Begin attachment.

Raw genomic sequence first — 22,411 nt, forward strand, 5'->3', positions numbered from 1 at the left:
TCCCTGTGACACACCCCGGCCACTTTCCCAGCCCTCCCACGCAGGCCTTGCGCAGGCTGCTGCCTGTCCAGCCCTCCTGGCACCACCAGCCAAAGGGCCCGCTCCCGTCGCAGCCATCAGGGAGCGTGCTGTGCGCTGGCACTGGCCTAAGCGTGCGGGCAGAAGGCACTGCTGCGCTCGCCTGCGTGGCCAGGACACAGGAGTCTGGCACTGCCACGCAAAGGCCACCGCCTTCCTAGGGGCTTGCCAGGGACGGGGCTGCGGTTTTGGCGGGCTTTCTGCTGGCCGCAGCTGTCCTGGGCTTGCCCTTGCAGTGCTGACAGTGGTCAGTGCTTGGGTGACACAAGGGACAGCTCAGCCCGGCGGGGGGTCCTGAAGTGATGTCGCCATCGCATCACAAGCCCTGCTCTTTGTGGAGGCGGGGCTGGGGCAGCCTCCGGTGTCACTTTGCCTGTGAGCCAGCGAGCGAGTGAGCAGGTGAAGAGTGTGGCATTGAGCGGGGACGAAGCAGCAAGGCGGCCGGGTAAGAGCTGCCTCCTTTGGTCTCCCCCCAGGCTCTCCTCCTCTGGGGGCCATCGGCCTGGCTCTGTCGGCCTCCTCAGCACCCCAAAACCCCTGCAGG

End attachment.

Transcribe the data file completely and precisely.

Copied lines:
Raw genomic sequence first — 22,411 nt, forward strand, 5'->3', positions numbered from 1 at the left:
TCCCTGTGACACACCCCGGCCACTTTCCCAGCCCTCCCACGCAGGCCTTGCGCAGGCTGCTGCCTGTCCAGCCCTCCTGGCACCACCAGCCAAAGGGCCCGCTCCCGTCGCAGCCATCAGGGAGCGTGCTGTGCGCTGGCACTGGCCTAAGCGTGCGGGCAGAAGGCACTGCTGCGCTCGCCTGCGTGGCCAGGACACAGGAGTCTGGCACTGCCACGCAAAGGCCACCGCCTTCCTAGGGGCTTGCCAGGGACGGGGCTGCGGTTTTGGCGGGCTTTCTGCTGGCCGCAGCTGTCCTGGGCTTGCCCTTGCAGTGCTGACAGTGGTCAGTGCTTGGGTGACACAAGGGACAGCTCAGCCCGGCGGGGGGTCCTGAAGTGATGTCGCCATCGCATCACAAGCCCTGCTCTTTGTGGAGGCGGGGCTGGGGCAGCCTCCGGTGTCACTTTGCCTGTGAGCCAGCGAGCGAGTGAGCAGGTGAAGAGTGTGGCATTGAGCGGGGACGAAGCAGCAAGGCGGCCGGGTAAGAGCTGCCTCCTTTGGTCTCCCCCCAGGCTCTCCTCCTCTGGGGGCCATCGGCCTGGCTCTGTCGGCCTCCTCAGCACCCCAAAACCCCTGCAGG